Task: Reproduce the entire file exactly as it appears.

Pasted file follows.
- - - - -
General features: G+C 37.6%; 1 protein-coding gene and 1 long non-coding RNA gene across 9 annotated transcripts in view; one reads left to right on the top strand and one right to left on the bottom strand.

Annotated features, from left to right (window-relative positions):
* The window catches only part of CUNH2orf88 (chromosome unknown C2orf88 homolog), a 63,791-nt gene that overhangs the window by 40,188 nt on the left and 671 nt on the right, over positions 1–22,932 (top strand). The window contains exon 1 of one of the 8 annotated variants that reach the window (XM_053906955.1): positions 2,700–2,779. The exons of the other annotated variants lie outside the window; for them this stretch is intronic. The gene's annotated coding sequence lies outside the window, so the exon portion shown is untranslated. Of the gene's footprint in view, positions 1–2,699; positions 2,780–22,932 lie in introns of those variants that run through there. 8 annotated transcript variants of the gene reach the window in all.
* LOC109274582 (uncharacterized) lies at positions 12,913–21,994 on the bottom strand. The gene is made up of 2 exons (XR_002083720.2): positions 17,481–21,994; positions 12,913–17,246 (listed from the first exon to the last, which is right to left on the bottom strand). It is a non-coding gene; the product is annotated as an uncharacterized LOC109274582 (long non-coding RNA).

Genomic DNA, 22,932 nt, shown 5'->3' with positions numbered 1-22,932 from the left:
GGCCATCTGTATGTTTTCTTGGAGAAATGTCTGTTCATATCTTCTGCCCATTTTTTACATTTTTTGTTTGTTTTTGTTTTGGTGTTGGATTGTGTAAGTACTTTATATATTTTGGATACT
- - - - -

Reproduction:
General features: G+C 37.6%; 1 protein-coding gene and 1 long non-coding RNA gene across 9 annotated transcripts in view; one reads left to right on the top strand and one right to left on the bottom strand.

Annotated features, from left to right (window-relative positions):
* The window catches only part of CUNH2orf88 (chromosome unknown C2orf88 homolog), a 63,791-nt gene that overhangs the window by 40,188 nt on the left and 671 nt on the right, over positions 1–22,932 (top strand). The window contains exon 1 of one of the 8 annotated variants that reach the window (XM_053906955.1): positions 2,700–2,779. The exons of the other annotated variants lie outside the window; for them this stretch is intronic. The gene's annotated coding sequence lies outside the window, so the exon portion shown is untranslated. Of the gene's footprint in view, positions 1–2,699; positions 2,780–22,932 lie in introns of those variants that run through there. 8 annotated transcript variants of the gene reach the window in all.
* LOC109274582 (uncharacterized) lies at positions 12,913–21,994 on the bottom strand. The gene is made up of 2 exons (XR_002083720.2): positions 17,481–21,994; positions 12,913–17,246 (listed from the first exon to the last, which is right to left on the bottom strand). It is a non-coding gene; the product is annotated as an uncharacterized LOC109274582 (long non-coding RNA).

Genomic DNA, 22,932 nt, shown 5'->3' with positions numbered 1-22,932 from the left:
GGCCATCTGTATGTTTTCTTGGAGAAATGTCTGTTCATATCTTCTGCCCATTTTTTACATTTTTTGTTTGTTTTTGTTTTGGTGTTGGATTGTGTAAGTACTTTATATATTTTGGATACT